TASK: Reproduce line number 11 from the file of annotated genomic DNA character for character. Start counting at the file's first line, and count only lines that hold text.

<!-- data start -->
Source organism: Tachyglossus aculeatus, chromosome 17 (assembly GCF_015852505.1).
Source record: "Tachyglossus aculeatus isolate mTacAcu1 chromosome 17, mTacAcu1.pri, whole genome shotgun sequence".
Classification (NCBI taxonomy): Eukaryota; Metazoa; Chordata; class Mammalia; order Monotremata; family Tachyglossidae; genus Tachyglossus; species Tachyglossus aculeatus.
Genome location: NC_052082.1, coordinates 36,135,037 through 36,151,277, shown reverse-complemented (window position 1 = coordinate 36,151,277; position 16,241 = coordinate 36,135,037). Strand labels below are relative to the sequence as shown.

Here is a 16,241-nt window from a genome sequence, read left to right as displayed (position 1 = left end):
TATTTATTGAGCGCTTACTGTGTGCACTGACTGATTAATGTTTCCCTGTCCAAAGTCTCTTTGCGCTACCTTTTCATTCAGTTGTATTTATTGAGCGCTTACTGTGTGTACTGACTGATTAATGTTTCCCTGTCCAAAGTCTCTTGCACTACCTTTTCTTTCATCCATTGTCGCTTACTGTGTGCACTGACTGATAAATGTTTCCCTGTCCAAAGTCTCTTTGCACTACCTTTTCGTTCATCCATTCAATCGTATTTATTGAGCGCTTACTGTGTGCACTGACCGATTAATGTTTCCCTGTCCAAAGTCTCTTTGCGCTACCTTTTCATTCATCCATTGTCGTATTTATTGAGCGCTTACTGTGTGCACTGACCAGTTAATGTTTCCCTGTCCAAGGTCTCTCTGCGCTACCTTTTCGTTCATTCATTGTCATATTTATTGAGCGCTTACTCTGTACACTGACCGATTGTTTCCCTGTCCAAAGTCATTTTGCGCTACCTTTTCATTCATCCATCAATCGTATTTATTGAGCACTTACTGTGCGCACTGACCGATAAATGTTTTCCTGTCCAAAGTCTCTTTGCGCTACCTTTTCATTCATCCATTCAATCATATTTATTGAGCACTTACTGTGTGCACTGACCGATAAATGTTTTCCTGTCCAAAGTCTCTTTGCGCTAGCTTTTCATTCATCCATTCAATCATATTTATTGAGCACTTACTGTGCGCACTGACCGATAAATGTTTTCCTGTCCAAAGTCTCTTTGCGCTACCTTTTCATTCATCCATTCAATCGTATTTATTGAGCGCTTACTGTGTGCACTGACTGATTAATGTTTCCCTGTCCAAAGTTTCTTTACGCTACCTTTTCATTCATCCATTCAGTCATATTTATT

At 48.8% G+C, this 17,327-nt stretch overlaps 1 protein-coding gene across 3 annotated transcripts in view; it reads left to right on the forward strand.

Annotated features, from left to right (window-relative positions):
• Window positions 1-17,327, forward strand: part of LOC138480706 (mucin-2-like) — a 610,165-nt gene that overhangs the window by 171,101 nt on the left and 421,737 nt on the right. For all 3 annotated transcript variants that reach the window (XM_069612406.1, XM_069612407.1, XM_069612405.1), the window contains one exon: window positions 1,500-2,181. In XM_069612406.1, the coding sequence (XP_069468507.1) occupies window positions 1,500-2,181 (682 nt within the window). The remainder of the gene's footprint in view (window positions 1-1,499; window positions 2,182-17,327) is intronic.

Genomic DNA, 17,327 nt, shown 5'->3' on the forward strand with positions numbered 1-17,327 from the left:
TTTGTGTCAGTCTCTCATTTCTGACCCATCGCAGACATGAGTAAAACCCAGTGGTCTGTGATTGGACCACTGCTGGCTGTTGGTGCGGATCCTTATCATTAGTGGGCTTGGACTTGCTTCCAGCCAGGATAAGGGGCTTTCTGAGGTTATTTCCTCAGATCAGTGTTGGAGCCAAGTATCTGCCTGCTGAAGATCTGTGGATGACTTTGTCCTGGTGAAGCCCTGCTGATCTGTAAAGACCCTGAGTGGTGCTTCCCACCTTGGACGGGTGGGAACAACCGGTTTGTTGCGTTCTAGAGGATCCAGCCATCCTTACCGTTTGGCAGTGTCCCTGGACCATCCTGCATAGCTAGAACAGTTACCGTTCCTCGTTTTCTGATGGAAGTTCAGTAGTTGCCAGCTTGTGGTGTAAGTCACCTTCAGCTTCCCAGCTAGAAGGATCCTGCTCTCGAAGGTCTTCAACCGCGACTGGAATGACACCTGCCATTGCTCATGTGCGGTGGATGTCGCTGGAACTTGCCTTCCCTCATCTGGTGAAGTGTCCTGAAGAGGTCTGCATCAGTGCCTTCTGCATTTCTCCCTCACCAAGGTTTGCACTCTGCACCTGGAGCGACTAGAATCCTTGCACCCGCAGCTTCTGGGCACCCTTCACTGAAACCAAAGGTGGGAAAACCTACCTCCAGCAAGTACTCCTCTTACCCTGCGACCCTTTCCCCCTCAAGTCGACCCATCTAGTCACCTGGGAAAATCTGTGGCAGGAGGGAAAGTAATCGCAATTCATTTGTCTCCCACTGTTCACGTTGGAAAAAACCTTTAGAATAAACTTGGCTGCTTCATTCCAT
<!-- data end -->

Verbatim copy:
TTTGTGTCAGTCTCTCATTTCTGACCCATCGCAGACATGAGTAAAACCCAGTGGTCTGTGATTGGACCACTGCTGGCTGTTGGTGCGGATCCTTATCATTAGTGGGCTTGGACTTGCTTCCAGCCAGGATAAGGGGCTTTCTGAGGTTATTTCCTCAGATCAGTGTTGGAGCCAAGTATCTGCCTGCTGAAGATCTGTGGATGACTTTGTCCTGGTGAAGCCCTGCTGATCTGTAAAGACCCTGAGTGGTGCTTCCCACCTTGGACGGGTGGGAACAACCGGTTTGTTGCGTTCTAGAGGATCCAGCCATCCTTACCGTTTGGCAGTGTCCCTGGACCATCCTGCATAGCTAGAACAGTTACCGTTCCTCGTTTTCTGATGGAAGTTCAGTAGTTGCCAGCTTGTGGTGTAAGTCACCTTCAGCTTCCCAGCTAGAAGGATCCTGCTCTCGAAGGTCTTCAACCGCGACTGGAATGACACCTGCCATTGCTCATGTGCGGTGGATGTCGCTGGAACTTGCCTTCCCTCATCTGGTGAAGTGTCCTGAAGAGGTCTGCATCAGTGCCTTCTGCATTTCTCCCTCACCAAGGTTTGCACTCTGCACCTGGAGCGACTAGAATCCTTGCACCCGCAGCTTCTGGGCACCCTTCACTGAAACCAAAGGTGGGAAAACCTACCTCCAGCAAGTACTCCTCTTACCCTGCGACCCTTTCCCCCTCAAGTCGACCCATCTAGTCACCTGGGAAAATCTGTGGCAGGAGGGAAAGTAATCGCAATTCATTTGTCTCCCACTGTTCACGTTGGAAAAAACCTTTAGAATAAACTTGGCTGCTTCATTCCAT